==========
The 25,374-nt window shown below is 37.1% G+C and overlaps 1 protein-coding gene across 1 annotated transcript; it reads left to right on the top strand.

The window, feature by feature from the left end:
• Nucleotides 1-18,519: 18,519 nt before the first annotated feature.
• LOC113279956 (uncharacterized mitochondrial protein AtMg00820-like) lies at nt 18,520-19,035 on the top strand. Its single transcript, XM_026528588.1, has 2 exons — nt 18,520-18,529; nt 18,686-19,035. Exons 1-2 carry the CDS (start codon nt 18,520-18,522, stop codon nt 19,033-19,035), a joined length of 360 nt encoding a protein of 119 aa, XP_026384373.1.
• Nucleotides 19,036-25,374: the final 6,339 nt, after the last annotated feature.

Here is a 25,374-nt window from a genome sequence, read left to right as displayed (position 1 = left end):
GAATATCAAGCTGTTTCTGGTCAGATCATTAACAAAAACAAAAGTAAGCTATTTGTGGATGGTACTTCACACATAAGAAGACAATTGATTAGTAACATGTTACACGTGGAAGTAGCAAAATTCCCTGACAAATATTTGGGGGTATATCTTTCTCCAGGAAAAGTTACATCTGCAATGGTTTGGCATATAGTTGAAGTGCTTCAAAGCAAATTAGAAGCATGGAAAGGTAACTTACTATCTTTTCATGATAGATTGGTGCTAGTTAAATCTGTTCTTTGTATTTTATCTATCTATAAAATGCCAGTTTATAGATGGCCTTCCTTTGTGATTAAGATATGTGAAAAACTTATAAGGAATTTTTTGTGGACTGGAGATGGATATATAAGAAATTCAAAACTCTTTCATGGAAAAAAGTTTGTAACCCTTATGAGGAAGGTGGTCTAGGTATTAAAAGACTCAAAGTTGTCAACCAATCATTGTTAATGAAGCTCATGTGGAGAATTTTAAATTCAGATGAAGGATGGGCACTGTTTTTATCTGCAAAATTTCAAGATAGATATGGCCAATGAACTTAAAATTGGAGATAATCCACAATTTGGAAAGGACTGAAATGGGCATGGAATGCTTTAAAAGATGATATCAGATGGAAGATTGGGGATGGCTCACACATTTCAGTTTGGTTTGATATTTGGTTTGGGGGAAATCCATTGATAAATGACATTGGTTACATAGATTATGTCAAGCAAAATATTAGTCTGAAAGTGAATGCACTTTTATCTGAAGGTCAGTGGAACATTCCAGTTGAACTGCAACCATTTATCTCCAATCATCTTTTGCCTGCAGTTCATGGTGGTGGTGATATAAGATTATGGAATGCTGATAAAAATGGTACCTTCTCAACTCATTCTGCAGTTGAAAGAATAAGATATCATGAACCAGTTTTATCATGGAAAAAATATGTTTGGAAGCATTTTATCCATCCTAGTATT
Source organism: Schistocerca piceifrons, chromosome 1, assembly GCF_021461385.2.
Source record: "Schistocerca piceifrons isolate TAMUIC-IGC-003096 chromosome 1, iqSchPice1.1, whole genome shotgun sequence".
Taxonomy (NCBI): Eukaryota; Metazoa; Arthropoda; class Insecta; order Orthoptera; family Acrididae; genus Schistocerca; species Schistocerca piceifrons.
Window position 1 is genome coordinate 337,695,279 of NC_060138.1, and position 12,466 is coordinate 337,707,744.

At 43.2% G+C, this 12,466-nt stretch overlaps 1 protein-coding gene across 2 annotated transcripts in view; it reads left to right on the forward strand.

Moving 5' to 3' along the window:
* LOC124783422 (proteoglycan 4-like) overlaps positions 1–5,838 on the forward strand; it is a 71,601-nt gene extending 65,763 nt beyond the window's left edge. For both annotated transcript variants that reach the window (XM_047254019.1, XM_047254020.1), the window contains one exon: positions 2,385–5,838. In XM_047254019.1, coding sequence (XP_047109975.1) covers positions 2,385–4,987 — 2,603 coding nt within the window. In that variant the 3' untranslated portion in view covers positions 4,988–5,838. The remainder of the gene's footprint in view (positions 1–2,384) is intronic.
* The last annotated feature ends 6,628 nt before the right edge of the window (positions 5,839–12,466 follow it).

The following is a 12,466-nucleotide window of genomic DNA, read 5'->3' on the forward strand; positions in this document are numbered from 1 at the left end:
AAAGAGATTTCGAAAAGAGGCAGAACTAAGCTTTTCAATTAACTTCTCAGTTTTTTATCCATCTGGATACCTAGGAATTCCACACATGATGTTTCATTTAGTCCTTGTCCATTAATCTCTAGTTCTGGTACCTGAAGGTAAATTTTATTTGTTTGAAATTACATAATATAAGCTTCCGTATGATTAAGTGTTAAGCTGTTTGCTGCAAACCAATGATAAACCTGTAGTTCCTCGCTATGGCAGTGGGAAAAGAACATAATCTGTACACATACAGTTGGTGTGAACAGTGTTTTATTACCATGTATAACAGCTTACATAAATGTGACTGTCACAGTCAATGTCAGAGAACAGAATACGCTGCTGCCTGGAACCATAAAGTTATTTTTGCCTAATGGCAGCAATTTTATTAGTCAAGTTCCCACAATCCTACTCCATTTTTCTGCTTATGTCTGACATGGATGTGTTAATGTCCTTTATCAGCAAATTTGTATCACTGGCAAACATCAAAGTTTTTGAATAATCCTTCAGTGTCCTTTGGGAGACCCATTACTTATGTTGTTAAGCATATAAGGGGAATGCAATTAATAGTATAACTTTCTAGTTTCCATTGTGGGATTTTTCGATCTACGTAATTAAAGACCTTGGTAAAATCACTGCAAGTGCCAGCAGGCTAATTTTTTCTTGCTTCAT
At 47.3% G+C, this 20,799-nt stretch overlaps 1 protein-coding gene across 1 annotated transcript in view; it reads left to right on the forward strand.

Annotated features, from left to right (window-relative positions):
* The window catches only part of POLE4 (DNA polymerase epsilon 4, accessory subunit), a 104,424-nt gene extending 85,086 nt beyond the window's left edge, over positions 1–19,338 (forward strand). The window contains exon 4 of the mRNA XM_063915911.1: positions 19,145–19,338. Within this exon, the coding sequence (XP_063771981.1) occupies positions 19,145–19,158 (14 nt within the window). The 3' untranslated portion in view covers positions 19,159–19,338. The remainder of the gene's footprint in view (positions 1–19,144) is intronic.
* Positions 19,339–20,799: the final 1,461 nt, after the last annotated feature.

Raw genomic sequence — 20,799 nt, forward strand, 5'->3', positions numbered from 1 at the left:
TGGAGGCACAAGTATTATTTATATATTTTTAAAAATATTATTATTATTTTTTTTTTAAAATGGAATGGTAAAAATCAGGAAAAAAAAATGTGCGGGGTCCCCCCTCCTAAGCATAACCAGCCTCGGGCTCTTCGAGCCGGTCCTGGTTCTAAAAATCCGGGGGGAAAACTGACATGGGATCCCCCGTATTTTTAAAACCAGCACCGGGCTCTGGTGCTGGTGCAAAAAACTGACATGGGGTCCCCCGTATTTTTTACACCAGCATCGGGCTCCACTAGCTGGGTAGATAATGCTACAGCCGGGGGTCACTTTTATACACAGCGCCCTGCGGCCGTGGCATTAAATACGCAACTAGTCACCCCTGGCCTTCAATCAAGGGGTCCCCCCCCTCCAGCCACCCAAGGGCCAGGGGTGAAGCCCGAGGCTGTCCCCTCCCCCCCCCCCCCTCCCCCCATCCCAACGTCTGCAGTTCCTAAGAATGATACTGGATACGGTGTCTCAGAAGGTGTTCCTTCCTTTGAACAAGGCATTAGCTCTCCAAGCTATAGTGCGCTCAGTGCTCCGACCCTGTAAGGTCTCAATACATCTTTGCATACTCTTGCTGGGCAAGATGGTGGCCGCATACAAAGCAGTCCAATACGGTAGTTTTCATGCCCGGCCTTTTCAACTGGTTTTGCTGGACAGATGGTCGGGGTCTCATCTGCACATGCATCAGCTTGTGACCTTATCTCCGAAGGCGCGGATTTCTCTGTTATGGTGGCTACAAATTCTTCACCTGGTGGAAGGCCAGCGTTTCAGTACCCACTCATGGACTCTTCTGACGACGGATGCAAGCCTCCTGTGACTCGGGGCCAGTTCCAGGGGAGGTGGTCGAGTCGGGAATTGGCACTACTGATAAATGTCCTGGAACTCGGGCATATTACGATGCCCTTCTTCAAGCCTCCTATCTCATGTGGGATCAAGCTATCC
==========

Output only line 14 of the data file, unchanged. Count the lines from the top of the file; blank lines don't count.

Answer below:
* LOC124783422 (proteoglycan 4-like) overlaps positions 1–5,838 on the forward strand; it is a 71,601-nt gene extending 65,763 nt beyond the window's left edge. For both annotated transcript variants that reach the window (XM_047254019.1, XM_047254020.1), the window contains one exon: positions 2,385–5,838. In XM_047254019.1, coding sequence (XP_047109975.1) covers positions 2,385–4,987 — 2,603 coding nt within the window. In that variant the 3' untranslated portion in view covers positions 4,988–5,838. The remainder of the gene's footprint in view (positions 1–2,384) is intronic.